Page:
Hands on: Samsung S90D review

Samsung's smallest OLED to date ditches quantum dots

What is a hands on review?
Samsung S90D 48-inch TV on a marble table with Top Gun Maverick playing on screen
(Image: © What Hi-Fi?)

Early Verdict

It's too early to decide on a final verdict on the S90D, but this compact OLED TV provides solid contrast, balanced colours and sharp details in our first look.


  • +

    Impressive contrast

  • +

    Appears more balanced than other Samsung TVs

  • +

    More versatile screen size options


  • -

    Lots of competition from other small OLEDs

  • -

    Middling built-in sound system

  • -

    Slightly awkward protruding stand

Why you can trust What Hi-Fi? Our expert team reviews products in dedicated test rooms, to help you make the best choice for your budget. Find out more about how we test.

In February of this year, Samsung kindly flew me out to Frankfurt for its "World of Samsung" experience, at which I got an early insight into its latest AV products. While its flagship S95D QD-OLED TV was front and centre on the show floor, I was privy to a behind-closed-doors demonstration of the new S90D OLED TV.

As part of this, I managed to sit down with the new 48-inch model for a good hour's worth of hands-on testing time with a selection of 4K Blu-ray discs, which is a rarity at events like this – and something I certainly appreciated.

Admittedly, testing conditions weren't perfect, but this is a hands-on review compiling my initial thoughts after all; you'll have to wait for the full fat What Hi-Fi? review for a final verdict. So does Samsung's smallest OLED to date make a good first impression? I certainly think so, even if the absence of Quantum Dots is felt. 


While we don't have full international pricing for the S90D yet, Samsung has commenced pre-orders for this TV in the US, which has given us our first look at the S90D's price. The 55- and 65-inch S90D TVs cost $1999 and $2699 respectively in the States, which roughly equates to around £1600 / AU$3100 or £2150 / AU$4150 at the time of writing using currency conversion; however that sounds a tad cheap to us. 

The S90C, Samsung's 2023 step-down QD-OLED model was priced as follows at launch, which might offer a more accurate insight into how much the S90D will cost when it launches later this year:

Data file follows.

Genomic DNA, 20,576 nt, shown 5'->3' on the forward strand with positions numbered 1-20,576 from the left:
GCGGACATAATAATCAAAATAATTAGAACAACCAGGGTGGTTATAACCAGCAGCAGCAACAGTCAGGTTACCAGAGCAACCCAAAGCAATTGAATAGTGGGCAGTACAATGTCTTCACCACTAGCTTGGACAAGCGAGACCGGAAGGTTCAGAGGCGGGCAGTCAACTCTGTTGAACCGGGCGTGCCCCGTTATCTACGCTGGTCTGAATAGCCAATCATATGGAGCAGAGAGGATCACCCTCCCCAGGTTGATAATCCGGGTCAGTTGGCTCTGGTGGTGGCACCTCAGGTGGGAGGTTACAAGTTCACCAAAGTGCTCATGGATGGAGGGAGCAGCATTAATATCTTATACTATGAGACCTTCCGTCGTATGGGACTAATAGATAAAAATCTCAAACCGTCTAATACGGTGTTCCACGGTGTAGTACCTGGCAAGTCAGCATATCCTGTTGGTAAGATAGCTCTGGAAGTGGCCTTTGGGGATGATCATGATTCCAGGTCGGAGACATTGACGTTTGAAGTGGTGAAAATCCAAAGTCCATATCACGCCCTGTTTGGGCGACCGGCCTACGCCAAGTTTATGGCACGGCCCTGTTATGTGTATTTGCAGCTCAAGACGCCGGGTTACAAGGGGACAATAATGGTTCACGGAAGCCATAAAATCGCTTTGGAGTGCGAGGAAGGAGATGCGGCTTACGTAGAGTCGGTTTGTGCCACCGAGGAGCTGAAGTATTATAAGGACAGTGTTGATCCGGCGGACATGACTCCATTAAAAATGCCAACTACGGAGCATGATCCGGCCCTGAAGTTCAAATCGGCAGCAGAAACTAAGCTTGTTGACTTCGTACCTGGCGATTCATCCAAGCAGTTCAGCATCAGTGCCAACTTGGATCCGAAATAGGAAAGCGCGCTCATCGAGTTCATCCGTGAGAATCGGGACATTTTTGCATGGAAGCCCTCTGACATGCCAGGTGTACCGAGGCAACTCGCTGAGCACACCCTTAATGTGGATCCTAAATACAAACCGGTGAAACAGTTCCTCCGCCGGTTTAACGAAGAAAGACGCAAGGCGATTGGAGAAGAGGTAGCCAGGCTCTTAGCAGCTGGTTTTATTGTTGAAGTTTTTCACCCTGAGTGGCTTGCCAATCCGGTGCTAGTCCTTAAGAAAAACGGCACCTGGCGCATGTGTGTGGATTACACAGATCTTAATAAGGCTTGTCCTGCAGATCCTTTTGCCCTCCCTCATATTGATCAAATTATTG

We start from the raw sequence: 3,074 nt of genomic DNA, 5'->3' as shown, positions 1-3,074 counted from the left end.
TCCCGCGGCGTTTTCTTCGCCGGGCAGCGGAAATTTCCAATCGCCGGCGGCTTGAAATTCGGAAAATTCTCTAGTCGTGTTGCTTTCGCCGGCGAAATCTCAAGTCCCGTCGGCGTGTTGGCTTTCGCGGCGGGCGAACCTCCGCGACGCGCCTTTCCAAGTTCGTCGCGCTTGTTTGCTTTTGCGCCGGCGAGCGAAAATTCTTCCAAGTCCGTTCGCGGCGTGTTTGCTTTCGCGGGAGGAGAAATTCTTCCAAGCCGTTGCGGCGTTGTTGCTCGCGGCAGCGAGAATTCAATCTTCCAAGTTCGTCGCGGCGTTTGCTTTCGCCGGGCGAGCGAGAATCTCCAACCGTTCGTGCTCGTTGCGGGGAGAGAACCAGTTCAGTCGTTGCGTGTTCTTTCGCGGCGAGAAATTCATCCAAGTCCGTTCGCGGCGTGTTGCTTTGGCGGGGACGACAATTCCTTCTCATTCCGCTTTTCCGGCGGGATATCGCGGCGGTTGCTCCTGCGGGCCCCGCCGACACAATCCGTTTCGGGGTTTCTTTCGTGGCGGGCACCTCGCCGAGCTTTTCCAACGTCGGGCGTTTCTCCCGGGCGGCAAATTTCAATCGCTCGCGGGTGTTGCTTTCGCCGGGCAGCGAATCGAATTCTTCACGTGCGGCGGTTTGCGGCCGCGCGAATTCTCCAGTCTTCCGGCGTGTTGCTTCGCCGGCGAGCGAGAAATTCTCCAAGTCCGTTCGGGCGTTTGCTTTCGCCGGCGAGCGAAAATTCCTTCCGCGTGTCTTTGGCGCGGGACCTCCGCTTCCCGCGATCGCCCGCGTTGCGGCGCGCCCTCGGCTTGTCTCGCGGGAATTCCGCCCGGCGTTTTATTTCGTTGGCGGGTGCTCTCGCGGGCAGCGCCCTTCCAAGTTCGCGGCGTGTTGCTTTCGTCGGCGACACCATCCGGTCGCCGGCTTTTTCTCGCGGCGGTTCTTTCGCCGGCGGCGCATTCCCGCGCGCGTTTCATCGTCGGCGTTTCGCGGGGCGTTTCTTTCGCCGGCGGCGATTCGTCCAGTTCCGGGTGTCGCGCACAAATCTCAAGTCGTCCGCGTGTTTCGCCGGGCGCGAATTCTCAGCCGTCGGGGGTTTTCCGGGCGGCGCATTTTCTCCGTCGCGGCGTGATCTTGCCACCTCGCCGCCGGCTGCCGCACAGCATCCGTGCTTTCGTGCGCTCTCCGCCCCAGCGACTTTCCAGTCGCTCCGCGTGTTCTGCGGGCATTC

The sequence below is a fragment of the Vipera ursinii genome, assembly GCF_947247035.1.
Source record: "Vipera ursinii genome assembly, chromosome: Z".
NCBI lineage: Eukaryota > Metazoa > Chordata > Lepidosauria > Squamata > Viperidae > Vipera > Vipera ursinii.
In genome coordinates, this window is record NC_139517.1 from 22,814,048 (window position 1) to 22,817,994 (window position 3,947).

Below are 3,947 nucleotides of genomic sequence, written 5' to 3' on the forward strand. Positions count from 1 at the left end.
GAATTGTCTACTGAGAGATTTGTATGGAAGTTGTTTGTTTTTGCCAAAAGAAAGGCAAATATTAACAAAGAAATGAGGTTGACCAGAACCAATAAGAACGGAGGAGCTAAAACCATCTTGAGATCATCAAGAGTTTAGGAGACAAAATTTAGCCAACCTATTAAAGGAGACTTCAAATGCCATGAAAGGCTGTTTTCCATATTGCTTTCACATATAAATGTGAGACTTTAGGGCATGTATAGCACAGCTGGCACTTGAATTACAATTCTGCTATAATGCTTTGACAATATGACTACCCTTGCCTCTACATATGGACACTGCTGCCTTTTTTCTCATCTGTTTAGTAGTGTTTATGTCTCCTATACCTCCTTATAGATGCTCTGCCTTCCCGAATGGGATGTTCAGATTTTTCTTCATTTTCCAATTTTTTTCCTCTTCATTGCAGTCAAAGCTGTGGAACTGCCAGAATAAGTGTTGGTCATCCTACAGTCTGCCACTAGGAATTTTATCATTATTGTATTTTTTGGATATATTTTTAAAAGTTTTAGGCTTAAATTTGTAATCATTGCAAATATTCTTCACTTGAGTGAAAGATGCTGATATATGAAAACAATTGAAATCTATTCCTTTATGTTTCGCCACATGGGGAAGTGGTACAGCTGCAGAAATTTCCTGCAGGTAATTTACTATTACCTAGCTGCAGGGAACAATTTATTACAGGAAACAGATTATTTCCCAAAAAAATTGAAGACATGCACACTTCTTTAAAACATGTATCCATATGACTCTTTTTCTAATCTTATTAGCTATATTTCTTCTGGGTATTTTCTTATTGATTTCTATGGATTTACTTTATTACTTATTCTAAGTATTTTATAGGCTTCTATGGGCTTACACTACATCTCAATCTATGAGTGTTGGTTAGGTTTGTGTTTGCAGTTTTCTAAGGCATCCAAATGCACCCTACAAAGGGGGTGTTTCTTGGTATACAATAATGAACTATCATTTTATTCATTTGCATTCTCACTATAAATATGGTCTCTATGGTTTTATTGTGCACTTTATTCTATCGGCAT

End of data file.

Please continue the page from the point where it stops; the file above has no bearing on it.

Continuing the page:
• 55 inch: £1999 / $1899 / AU$3299
  • 65 inch: £2799 / $3299, AU$4299
  • 77 inch: £3899 / $3599 / AU$6799

That's rather reassuring if you ask us, as the 55-inch model is the exact same price, while the 65-inch model is actually $100 cheaper. That doesn't tell the full story, however, as we're still awaiting pricing for the new 42- and 48-inch models, and the 83-inch model that was added to the lineup late last year. 


Samsung S90D 48-inch TV on a marble table side view

(Image credit: What Hi-Fi?)

It might not surprise you to hear that the 48-inch S90D looks like a shrunken down S90C. Samsung is reusing its 2023 designs with its 2024 TVs, albeit with a few minor tweaks. This was evident with the S95D, which I also saw at the show, which bore a striking resemblance to the S95C

Samsung has made some minor adjustments to the stand, namely covering a gap that was found on the S90C which makes the TV look a bit more premium; although whether you like the stand will be down to your personal taste. Personally, I find that it protrudes a bit too far, which will likely make soundbar placement awkward, but I do appreciate the centralised pedestal design as it ensures it'll fit on a range of media units (or more importantly, test benches). 

Elsewhere the S90D is a svelte and suave unit, with super slim bezels around the display and a razor-thin side profile that bulges out towards the bottom to accommodate the internal components and ports; this TV does not feature the One Connect box of its more expensive counterpart. 

Finishing off with the remotes (this TV comes with two), Samsung is using the same Solar Cell remote that came with its 2023 TVs, alongside a traditional fully-featured remote with for those who prefer more buttons.


Samsung S90D 48-inch TV rear with HDMI cable connected

(Image credit: What Hi-Fi?)